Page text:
Grenada’s diplomacy in Arab hands

Something big, unprecedented and explosive may well be unfolding before our very eyes! From London to Paris; from Trinidad to Venezuela, Arab people are seemingly becoming the dominant players in Grenada’s diplomatic affairs.

This is no guessing card game as the trumps, Danny Fahkre, Amado Fahkre Hassan Hadeed and Naguib Sawiris have all been played face upon the table by the Mitchell administration. Predictably, there are others to come mostly from the Gulf States (all Arabs) and one could expect them to be appointed as Honorary Consuls.

What is their mission? Who is Danny Fahkre? Why has this person who is virtually a stranger to Grenadians, been appointed as our Deputy High Commissioner to London? This is not a position that Grenada has had in the past, nor is it one that today we can afford. Our information is that Danny Fahkre has no appetite for ordinary service to Grenada. It is known that he was living and doing business in Trinidad. So what is his role?

For starters, recognise a connection between the Fakhres’ and Sawiris, as demonstrated on our TVs a few days ago. In fact, Sawiris identified the Fakhre present at the Press briefing, as his business partner. So there is Danny Fahkre, Amado Fahkre who was imprisoned in Cuba up until recently and who has turned up in Grenada, and Sawiris the Egyptian business tycoon. All Arabs! Hassan too.

Remember now that the Minister of Foreign Affairs told the public that Grenada was moving to more upscale offices in London. We know that Grenada cannot afford that luxury, so evidently, a paymaster is needed. Who might that be? Might it be someone other than Peter de Savary?

The London High Commission is obviously intended to be the centre of operations for the Economic Citizenship Program. The primary targets are Middle Eastern (Arab) countries, as well as some Chinese. The consequence is that there is likely to be an influx of Arabs into Grenada and with it, the emergence of security tensions between Grenada and the US, particularly over the welfare of the American students attending the SGU.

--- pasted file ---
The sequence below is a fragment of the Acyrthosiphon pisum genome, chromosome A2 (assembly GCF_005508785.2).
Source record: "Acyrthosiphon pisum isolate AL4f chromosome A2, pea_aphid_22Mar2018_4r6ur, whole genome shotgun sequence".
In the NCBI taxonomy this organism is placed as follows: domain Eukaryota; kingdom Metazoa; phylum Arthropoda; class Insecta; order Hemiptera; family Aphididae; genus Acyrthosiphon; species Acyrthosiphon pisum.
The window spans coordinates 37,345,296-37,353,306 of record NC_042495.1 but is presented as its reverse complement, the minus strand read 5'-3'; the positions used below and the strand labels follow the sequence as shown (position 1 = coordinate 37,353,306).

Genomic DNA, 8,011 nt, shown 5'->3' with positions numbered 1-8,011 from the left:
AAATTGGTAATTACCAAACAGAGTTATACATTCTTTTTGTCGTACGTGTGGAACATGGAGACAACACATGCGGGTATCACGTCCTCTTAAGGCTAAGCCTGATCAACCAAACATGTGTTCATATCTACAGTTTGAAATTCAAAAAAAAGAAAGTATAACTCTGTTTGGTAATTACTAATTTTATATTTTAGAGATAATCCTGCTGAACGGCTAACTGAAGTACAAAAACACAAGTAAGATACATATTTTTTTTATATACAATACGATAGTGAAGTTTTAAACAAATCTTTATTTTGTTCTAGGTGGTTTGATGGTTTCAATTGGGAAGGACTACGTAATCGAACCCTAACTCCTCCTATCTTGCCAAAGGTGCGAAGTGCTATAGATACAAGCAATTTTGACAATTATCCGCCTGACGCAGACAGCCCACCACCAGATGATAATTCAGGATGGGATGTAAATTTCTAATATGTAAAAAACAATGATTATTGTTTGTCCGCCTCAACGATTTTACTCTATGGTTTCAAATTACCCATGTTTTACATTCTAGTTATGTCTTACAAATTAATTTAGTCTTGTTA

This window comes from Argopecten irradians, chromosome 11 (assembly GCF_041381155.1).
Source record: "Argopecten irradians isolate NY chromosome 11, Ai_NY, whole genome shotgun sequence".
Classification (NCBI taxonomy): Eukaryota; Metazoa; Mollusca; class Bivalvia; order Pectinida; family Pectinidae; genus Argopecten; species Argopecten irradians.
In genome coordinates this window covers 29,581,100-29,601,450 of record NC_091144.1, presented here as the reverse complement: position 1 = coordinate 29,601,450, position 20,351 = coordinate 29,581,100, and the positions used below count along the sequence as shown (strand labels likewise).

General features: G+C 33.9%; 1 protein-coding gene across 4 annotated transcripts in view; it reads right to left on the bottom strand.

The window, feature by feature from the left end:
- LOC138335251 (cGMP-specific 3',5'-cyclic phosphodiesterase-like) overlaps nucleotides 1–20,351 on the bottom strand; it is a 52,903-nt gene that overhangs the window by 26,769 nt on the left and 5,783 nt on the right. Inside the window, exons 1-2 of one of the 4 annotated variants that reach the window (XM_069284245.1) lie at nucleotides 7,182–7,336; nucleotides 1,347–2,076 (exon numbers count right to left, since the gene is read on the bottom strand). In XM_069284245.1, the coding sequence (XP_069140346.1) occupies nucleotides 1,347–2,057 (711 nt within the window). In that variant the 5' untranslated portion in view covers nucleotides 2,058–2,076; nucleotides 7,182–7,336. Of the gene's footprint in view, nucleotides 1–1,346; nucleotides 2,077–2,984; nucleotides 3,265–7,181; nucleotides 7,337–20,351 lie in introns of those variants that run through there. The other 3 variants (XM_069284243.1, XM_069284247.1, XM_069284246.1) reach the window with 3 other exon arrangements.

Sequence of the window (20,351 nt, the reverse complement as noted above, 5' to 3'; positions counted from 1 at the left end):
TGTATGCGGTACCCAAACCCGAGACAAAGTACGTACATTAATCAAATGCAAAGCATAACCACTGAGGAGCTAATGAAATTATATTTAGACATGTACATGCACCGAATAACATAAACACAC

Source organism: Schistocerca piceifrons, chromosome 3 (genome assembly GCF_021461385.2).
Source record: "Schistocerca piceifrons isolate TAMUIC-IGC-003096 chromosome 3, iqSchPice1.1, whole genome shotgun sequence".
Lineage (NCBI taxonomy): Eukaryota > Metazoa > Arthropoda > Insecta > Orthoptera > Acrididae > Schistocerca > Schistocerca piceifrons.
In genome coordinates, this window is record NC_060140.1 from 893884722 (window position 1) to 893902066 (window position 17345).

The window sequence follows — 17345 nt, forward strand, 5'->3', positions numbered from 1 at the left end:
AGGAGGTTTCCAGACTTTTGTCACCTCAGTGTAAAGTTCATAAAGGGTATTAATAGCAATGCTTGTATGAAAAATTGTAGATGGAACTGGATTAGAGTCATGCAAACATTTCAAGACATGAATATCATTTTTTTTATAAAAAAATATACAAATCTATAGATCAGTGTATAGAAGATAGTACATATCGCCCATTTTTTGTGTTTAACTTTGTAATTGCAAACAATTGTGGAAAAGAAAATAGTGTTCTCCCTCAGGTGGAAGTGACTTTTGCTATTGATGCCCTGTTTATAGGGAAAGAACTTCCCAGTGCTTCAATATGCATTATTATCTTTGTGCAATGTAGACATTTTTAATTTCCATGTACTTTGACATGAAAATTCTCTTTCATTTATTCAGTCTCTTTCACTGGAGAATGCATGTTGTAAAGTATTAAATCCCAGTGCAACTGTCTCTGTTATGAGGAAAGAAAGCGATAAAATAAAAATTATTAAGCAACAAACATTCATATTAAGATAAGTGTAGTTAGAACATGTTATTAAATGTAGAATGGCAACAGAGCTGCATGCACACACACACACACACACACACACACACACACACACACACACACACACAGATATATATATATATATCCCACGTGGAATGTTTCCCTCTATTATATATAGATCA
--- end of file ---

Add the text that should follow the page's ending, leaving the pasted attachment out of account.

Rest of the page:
The second consequence is the introduction of a potentially destabilising Arab flavour to our local politics. The Sawiris narrative highlights his appetite for things political. By all accounts, he is no mean political activist!

Interestingly, it is reasonable to conclude that Sawiris has been in the wings for some time with his eyes set on Grenada. Indications are that under the NDC he saw no realistic prospect of securing what he wanted. After all, the lands he is now buying were available seven months ago, and he has always had the means of doing so.

Secondly, the people of Grenada have not become warm and friendly since February 19th, 2013. Then too, the freedom to enjoy a swim in safety on our beaches has been here ever since. So what has changed? Was there local media at MBIA when he gave that rationale?

Ask yourself why would Sawiris, as loaded as he is, need to become an Economic Citizen of Grenada (his disclosure)? And why does he need to have a diplomatic appointment as Ambassador? The way these things work is that the ‘outsiders’ tend to put such requests as conditions for doing certain things for those who have the power to grant their wishes.

The subject matter of their agreement may not necessarily be in the best interest of Grenada, neither would the transactions to give expression to their agreements be open, transparent and above board. But we have seen this in practise before; some people call it ‘The Resteiner Model’! Readers will remember that it was under that model that the PM got his “damn money”, a few years ago.

If you think deeply about it, Sawiris’ primary motive could not have been finding an investment opportunity for his wealth. (These views do not constitute an attack on his investment plan.) There exist many countries that are in the business of attracting investment in tourism, even right here in the Caribbean. Rather, his dominant motivation must have been the need to have diplomatic status and alternative citizenship to facilitate his travel, his receipt and dissemination of certain types of information, and financial transactions, among other immunities and privileges.

Money by itself cannot confer such rights and access. But the use of money in an arranged enterprise with a sovereign state, can secure what Sawiris finds he is now lacking and is in need of having.

Oh Grenada! Do you understand what you are reading?




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